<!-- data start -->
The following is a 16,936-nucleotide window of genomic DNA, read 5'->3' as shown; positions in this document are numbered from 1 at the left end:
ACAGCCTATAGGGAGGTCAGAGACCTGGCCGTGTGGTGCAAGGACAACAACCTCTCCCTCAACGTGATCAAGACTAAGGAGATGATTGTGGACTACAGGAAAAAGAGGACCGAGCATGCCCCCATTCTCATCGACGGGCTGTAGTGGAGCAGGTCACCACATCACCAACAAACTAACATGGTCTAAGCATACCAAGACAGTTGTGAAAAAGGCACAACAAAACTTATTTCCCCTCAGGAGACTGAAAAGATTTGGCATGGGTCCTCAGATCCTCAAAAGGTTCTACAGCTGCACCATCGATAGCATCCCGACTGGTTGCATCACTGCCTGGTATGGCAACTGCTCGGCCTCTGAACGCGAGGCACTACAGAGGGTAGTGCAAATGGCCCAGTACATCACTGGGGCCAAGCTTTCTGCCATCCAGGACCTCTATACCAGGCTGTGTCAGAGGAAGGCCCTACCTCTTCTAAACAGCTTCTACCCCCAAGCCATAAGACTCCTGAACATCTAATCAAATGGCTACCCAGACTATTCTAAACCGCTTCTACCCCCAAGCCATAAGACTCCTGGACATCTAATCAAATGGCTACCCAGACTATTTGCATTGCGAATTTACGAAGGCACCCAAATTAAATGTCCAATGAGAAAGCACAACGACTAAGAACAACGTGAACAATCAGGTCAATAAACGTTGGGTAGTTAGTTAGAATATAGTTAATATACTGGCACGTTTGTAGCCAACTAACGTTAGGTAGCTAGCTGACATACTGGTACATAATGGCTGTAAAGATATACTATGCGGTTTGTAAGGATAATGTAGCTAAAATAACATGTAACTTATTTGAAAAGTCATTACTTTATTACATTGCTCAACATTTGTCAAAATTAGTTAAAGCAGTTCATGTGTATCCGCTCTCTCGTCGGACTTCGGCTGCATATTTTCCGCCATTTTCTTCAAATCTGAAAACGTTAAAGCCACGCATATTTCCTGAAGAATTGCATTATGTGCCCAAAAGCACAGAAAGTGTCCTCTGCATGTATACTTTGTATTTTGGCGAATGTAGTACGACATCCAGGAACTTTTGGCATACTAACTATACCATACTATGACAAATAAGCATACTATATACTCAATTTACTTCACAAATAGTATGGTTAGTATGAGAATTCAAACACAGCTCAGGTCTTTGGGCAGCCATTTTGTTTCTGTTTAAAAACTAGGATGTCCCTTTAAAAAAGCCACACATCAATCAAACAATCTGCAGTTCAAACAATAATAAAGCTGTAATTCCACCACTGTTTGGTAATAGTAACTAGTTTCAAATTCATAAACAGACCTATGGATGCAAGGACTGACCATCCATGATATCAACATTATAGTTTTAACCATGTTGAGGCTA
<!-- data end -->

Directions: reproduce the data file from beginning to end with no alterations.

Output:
The following is a 16,936-nucleotide window of genomic DNA, read 5'->3' as shown; positions in this document are numbered from 1 at the left end:
ACAGCCTATAGGGAGGTCAGAGACCTGGCCGTGTGGTGCAAGGACAACAACCTCTCCCTCAACGTGATCAAGACTAAGGAGATGATTGTGGACTACAGGAAAAAGAGGACCGAGCATGCCCCCATTCTCATCGACGGGCTGTAGTGGAGCAGGTCACCACATCACCAACAAACTAACATGGTCTAAGCATACCAAGACAGTTGTGAAAAAGGCACAACAAAACTTATTTCCCCTCAGGAGACTGAAAAGATTTGGCATGGGTCCTCAGATCCTCAAAAGGTTCTACAGCTGCACCATCGATAGCATCCCGACTGGTTGCATCACTGCCTGGTATGGCAACTGCTCGGCCTCTGAACGCGAGGCACTACAGAGGGTAGTGCAAATGGCCCAGTACATCACTGGGGCCAAGCTTTCTGCCATCCAGGACCTCTATACCAGGCTGTGTCAGAGGAAGGCCCTACCTCTTCTAAACAGCTTCTACCCCCAAGCCATAAGACTCCTGAACATCTAATCAAATGGCTACCCAGACTATTCTAAACCGCTTCTACCCCCAAGCCATAAGACTCCTGGACATCTAATCAAATGGCTACCCAGACTATTTGCATTGCGAATTTACGAAGGCACCCAAATTAAATGTCCAATGAGAAAGCACAACGACTAAGAACAACGTGAACAATCAGGTCAATAAACGTTGGGTAGTTAGTTAGAATATAGTTAATATACTGGCACGTTTGTAGCCAACTAACGTTAGGTAGCTAGCTGACATACTGGTACATAATGGCTGTAAAGATATACTATGCGGTTTGTAAGGATAATGTAGCTAAAATAACATGTAACTTATTTGAAAAGTCATTACTTTATTACATTGCTCAACATTTGTCAAAATTAGTTAAAGCAGTTCATGTGTATCCGCTCTCTCGTCGGACTTCGGCTGCATATTTTCCGCCATTTTCTTCAAATCTGAAAACGTTAAAGCCACGCATATTTCCTGAAGAATTGCATTATGTGCCCAAAAGCACAGAAAGTGTCCTCTGCATGTATACTTTGTATTTTGGCGAATGTAGTACGACATCCAGGAACTTTTGGCATACTAACTATACCATACTATGACAAATAAGCATACTATATACTCAATTTACTTCACAAATAGTATGGTTAGTATGAGAATTCAAACACAGCTCAGGTCTTTGGGCAGCCATTTTGTTTCTGTTTAAAAACTAGGATGTCCCTTTAAAAAAGCCACACATCAATCAAACAATCTGCAGTTCAAACAATAATAAAGCTGTAATTCCACCACTGTTTGGTAATAGTAACTAGTTTCAAATTCATAAACAGACCTATGGATGCAAGGACTGACCATCCATGATATCAACATTATAGTTTTAACCATGTTGAGGCTA